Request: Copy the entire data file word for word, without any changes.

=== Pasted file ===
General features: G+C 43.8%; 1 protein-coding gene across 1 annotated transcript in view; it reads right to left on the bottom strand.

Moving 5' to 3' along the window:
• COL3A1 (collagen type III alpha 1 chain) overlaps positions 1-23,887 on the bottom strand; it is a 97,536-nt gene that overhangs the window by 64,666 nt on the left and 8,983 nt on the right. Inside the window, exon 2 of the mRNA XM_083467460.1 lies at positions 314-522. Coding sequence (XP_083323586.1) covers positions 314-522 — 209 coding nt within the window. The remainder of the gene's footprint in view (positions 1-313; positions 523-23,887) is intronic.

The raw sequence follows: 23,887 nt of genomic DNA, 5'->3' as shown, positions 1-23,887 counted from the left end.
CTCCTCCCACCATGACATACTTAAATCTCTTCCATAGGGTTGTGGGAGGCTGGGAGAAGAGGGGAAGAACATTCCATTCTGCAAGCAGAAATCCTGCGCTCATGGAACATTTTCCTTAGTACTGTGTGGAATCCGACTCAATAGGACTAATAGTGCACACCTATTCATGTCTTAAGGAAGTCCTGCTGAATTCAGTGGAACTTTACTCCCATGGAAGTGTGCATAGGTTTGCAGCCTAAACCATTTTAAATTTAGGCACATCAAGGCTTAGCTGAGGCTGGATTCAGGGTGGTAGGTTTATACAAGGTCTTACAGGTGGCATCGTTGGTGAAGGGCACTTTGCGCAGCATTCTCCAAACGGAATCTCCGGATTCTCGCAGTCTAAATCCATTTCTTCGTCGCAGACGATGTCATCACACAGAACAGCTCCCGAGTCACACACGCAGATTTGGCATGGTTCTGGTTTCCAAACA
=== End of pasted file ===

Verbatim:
General features: G+C 43.8%; 1 protein-coding gene across 1 annotated transcript in view; it reads right to left on the bottom strand.

Moving 5' to 3' along the window:
• COL3A1 (collagen type III alpha 1 chain) overlaps positions 1-23,887 on the bottom strand; it is a 97,536-nt gene that overhangs the window by 64,666 nt on the left and 8,983 nt on the right. Inside the window, exon 2 of the mRNA XM_083467460.1 lies at positions 314-522. Coding sequence (XP_083323586.1) covers positions 314-522 — 209 coding nt within the window. The remainder of the gene's footprint in view (positions 1-313; positions 523-23,887) is intronic.

The raw sequence follows: 23,887 nt of genomic DNA, 5'->3' as shown, positions 1-23,887 counted from the left end.
CTCCTCCCACCATGACATACTTAAATCTCTTCCATAGGGTTGTGGGAGGCTGGGAGAAGAGGGGAAGAACATTCCATTCTGCAAGCAGAAATCCTGCGCTCATGGAACATTTTCCTTAGTACTGTGTGGAATCCGACTCAATAGGACTAATAGTGCACACCTATTCATGTCTTAAGGAAGTCCTGCTGAATTCAGTGGAACTTTACTCCCATGGAAGTGTGCATAGGTTTGCAGCCTAAACCATTTTAAATTTAGGCACATCAAGGCTTAGCTGAGGCTGGATTCAGGGTGGTAGGTTTATACAAGGTCTTACAGGTGGCATCGTTGGTGAAGGGCACTTTGCGCAGCATTCTCCAAACGGAATCTCCGGATTCTCGCAGTCTAAATCCATTTCTTCGTCGCAGACGATGTCATCACACAGAACAGCTCCCGAGTCACACACGCAGATTTGGCATGGTTCTGGTTTCCAAACA